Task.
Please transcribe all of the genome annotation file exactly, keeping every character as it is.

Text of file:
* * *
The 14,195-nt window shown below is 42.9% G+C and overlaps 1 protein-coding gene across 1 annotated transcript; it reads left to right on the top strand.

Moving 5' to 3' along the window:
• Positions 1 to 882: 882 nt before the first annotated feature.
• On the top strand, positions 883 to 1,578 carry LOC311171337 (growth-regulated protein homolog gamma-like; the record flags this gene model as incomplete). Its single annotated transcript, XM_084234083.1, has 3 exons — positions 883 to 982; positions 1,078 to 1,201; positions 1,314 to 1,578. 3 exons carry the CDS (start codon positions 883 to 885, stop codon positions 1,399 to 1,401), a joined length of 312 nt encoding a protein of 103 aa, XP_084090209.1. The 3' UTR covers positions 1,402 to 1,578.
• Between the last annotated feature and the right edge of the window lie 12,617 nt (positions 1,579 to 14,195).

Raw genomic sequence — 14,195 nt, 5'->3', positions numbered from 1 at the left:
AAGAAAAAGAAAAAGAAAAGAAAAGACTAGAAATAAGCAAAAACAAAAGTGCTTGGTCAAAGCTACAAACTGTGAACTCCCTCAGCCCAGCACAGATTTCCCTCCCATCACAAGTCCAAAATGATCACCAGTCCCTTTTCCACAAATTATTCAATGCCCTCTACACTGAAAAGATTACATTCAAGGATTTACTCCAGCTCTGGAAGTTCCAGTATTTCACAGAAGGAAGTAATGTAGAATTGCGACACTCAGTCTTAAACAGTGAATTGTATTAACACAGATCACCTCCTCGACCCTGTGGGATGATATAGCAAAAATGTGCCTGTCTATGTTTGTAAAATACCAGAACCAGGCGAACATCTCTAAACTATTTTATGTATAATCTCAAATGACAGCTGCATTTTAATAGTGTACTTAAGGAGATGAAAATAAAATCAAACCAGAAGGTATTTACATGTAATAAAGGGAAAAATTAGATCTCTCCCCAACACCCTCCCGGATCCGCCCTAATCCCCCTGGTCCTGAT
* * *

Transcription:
The 14,195-nt window shown below is 42.9% G+C and overlaps 1 protein-coding gene across 1 annotated transcript; it reads left to right on the top strand.

Moving 5' to 3' along the window:
• Positions 1 to 882: 882 nt before the first annotated feature.
• On the top strand, positions 883 to 1,578 carry LOC311171337 (growth-regulated protein homolog gamma-like; the record flags this gene model as incomplete). Its single annotated transcript, XM_084234083.1, has 3 exons — positions 883 to 982; positions 1,078 to 1,201; positions 1,314 to 1,578. 3 exons carry the CDS (start codon positions 883 to 885, stop codon positions 1,399 to 1,401), a joined length of 312 nt encoding a protein of 103 aa, XP_084090209.1. The 3' UTR covers positions 1,402 to 1,578.
• Between the last annotated feature and the right edge of the window lie 12,617 nt (positions 1,579 to 14,195).

Raw genomic sequence — 14,195 nt, 5'->3', positions numbered from 1 at the left:
AAGAAAAAGAAAAAGAAAAGAAAAGACTAGAAATAAGCAAAAACAAAAGTGCTTGGTCAAAGCTACAAACTGTGAACTCCCTCAGCCCAGCACAGATTTCCCTCCCATCACAAGTCCAAAATGATCACCAGTCCCTTTTCCACAAATTATTCAATGCCCTCTACACTGAAAAGATTACATTCAAGGATTTACTCCAGCTCTGGAAGTTCCAGTATTTCACAGAAGGAAGTAATGTAGAATTGCGACACTCAGTCTTAAACAGTGAATTGTATTAACACAGATCACCTCCTCGACCCTGTGGGATGATATAGCAAAAATGTGCCTGTCTATGTTTGTAAAATACCAGAACCAGGCGAACATCTCTAAACTATTTTATGTATAATCTCAAATGACAGCTGCATTTTAATAGTGTACTTAAGGAGATGAAAATAAAATCAAACCAGAAGGTATTTACATGTAATAAAGGGAAAAATTAGATCTCTCCCCAACACCCTCCCGGATCCGCCCTAATCCCCCTGGTCCTGAT